High Performance Aviation
Airplanes that sit for extended periods tend to develop problems over time that may go undetected until you really need the airplane for your next flight. It is common to think that less flight time on an airplane leads to less maintenance problems, but that is only partially true. Low overall time is good, but extremely low or intermittent usage can be detrimental to your airplane and engine.
Ground Run-Up vs. Actual Flying
Some pilots believe that they can take their airplane out once a month and do a ground run-up on the engine to make up for lack of use. This approach; however, does not get the airplane up to full operating temperatures and power settings. Airplane engines actually benefit the most from going through a full flight cycle, including takeoff at max power, flying in cruise and normal power settings, and getting the oil warm enough to boil out any water or condensation that may have formed.
In addition to the engine, the airframe and other parts benefit from the regular use and flight of the airplane. Oleo struts get exercised; the batteries get charged; avionics are warmed up; wheels get turned; flaps get tested; gear gets exercised; and cables, pulleys, springs, and other flight control components are exercised.
The magic formula: 1 hour flight every 7 days
Ideally, I would recommend flying at least one hour per week on average. This is sufficient to keep the airplane in good shape for flying, and gives you a good reason to take a friend out for a $100 hamburger.
Continental’s IO-550 Installation and Operation Manual states the following: “Environmental conditions (humidity), seasonal changes, and engine usage influence susceptibility to corrosion. Engines that are flown occasionally (less than one time per week) are more vulnerable to corrosion under these conditions. The best method of reducing the risk of corrosion is to fly the aircraft weekly for at least one hour. The owner/ operator is ultimately responsible for recognizing corrosion and taking appropriate corrective action.”
Storage More than 30 Days – “Flyable Storage”
If you need to store the airplane for an extended period without use, this can be done if proper guidance is followed. Most manufacturers offer recommendations in the AFM for “flyable storage” procedures. This may include replacing the oil with special preservative oil, and other additional procedures as specified by the manufacturer. The guidance can typically be found in the “Airplane Handling, Service and Maintenance” section of your Airplane Flight Manual, with references to your engine and airframe maintenance manuals for additional maintenance-specific procedures.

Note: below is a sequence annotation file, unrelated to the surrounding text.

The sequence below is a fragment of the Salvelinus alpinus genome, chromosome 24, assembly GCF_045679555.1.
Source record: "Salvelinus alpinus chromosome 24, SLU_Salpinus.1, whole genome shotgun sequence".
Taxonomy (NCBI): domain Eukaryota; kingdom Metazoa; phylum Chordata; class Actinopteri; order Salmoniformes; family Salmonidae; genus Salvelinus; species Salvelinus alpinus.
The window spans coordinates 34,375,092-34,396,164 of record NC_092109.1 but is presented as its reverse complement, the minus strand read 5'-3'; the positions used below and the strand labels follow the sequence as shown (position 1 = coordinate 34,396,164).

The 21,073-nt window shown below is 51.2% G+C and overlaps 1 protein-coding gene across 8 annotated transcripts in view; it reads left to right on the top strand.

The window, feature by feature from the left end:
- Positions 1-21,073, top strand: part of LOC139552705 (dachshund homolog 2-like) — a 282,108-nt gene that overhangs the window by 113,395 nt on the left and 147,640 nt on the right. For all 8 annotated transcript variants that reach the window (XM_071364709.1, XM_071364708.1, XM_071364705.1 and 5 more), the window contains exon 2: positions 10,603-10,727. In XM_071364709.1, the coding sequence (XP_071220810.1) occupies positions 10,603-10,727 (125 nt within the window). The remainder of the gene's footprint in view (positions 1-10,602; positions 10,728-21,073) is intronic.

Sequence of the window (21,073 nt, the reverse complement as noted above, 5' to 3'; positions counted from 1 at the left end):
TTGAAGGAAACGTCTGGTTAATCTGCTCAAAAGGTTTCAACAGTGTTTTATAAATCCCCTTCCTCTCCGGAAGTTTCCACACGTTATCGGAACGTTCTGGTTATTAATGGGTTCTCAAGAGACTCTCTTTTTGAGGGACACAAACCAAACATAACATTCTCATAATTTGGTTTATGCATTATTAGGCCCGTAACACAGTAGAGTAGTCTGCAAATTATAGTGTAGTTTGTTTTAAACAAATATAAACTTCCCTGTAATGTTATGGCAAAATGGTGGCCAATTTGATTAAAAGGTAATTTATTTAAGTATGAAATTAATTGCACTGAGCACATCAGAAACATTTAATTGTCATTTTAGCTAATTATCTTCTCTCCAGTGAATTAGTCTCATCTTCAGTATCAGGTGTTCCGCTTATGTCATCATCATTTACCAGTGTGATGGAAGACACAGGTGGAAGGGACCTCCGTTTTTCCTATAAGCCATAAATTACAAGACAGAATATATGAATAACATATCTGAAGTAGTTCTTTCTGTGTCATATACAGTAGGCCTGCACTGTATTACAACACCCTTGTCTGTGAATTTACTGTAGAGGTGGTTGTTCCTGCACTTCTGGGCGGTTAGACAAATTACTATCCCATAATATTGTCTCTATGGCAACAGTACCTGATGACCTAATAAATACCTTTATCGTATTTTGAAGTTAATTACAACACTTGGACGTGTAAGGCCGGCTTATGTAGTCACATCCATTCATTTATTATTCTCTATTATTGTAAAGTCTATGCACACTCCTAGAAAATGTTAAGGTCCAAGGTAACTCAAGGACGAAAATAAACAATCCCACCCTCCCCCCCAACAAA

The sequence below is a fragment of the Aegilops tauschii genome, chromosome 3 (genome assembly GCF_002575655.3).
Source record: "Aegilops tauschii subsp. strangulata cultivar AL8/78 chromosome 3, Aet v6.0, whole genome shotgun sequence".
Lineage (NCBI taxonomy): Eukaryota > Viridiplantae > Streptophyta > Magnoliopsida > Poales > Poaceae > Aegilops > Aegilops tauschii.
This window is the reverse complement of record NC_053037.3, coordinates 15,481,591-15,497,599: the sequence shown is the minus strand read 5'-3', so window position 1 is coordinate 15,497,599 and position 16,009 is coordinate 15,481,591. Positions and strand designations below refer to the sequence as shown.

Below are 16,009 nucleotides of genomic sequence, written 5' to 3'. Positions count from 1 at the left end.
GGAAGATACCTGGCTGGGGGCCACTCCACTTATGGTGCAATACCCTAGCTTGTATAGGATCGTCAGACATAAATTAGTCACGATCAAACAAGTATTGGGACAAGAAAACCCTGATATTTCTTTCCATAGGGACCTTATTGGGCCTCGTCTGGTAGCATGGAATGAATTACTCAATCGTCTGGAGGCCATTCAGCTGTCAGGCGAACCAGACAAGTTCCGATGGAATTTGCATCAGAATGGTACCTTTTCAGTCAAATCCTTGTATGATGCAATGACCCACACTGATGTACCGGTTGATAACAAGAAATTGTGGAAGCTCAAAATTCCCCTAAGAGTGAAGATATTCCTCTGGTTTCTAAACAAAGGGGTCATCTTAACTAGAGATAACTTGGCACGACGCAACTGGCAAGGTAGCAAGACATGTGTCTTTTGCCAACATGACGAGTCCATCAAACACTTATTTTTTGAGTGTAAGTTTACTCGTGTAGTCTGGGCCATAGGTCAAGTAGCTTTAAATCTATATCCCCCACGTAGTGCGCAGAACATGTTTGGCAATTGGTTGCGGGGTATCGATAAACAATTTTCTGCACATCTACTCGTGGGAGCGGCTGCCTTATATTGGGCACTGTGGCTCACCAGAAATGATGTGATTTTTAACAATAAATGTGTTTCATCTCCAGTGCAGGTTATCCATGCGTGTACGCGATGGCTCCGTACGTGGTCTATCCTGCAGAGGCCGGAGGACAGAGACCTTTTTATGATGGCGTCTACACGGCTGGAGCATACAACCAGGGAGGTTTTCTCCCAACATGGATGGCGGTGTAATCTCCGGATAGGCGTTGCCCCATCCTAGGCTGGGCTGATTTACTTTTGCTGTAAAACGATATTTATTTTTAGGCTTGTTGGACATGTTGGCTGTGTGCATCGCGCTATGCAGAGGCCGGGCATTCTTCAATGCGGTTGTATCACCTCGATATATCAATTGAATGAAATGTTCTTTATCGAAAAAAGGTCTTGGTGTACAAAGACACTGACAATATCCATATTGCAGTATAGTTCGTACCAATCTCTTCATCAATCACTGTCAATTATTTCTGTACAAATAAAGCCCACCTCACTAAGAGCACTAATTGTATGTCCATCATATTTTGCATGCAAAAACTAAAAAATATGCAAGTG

Some climates may require additional preservation considerations:
- Close to oceans, lakes, or rivers
- Humid regions
Top Off the Tanks
It is also recommended to keep the fuel tanks topped off when storing the airplane for any length of time. This helps minimize the chance of condensation forming in the tanks.
Benefits of Frequent Flights:
- Engine warm-up
- Oil heated sufficiently to boil out the water/condensation in the oil (typically around 170-200˚F)
- Less susceptibility to corrosion
- Batteries recharged
- Avionics and electrical system actively in use and warmed up
- Oleo struts, seals, hydraulics, and other moving parts get exercised or checked
- Prop and prop governor exercised and oil cycled through system
- Landing gear gets exercised (if retractable)
- Flaps exercised
- Pilot proficiency, of course!
- Fuel and oil get used. When additional oil is added, it helps dilute the used oil making the oil incrementally cleaner between oil changes.
- Helps control the bug population!
- Flight control cables, pulleys, springs, etc exercised
Remember, 1 week = 1 hr flying
Ideas to Keep Your Airplane Flying
Not everyone has time or reason to fly one hour every week. If not, you should consider some alternative ideas for keeping your airplane flying or some other good ways to put the time to use.
Keep the airplane flying when you’re too busy:
- Hire a pilot to fly the airplane for one hour and evaluate the systems of the airplane
- Let a qualified pilot friend use the airplane
- Offer your flight instructor free time in the plane in exchange for keeping it flying regularly
- Find someone to manage the airplane and track the flight time and give them guidelines for how often you want the plane flown if you aren’t using it.
If you want to do the flying yourself, but want to make the most of the time, consider these ideas:
- Training – Probably the number one best use of the flight time if you have no other reason for the flight
- Practice – Fly practice approaches and maneuvers on your own, but have a plan
- $100 hamburger – Take a friend out for lunch at an airport restaurant
- Volunteer – These turn your flights into tax-deductible and rewarding experiences. Angel flights and PilotsNPaws are some examples. More ideas here: https://www.flyhpa.com/2015/06/volunteer-opportunities-for-aircraft-owners/
- Give someone their first airplane ride and help inspire future pilots
Remember, your airplane wants to fly!
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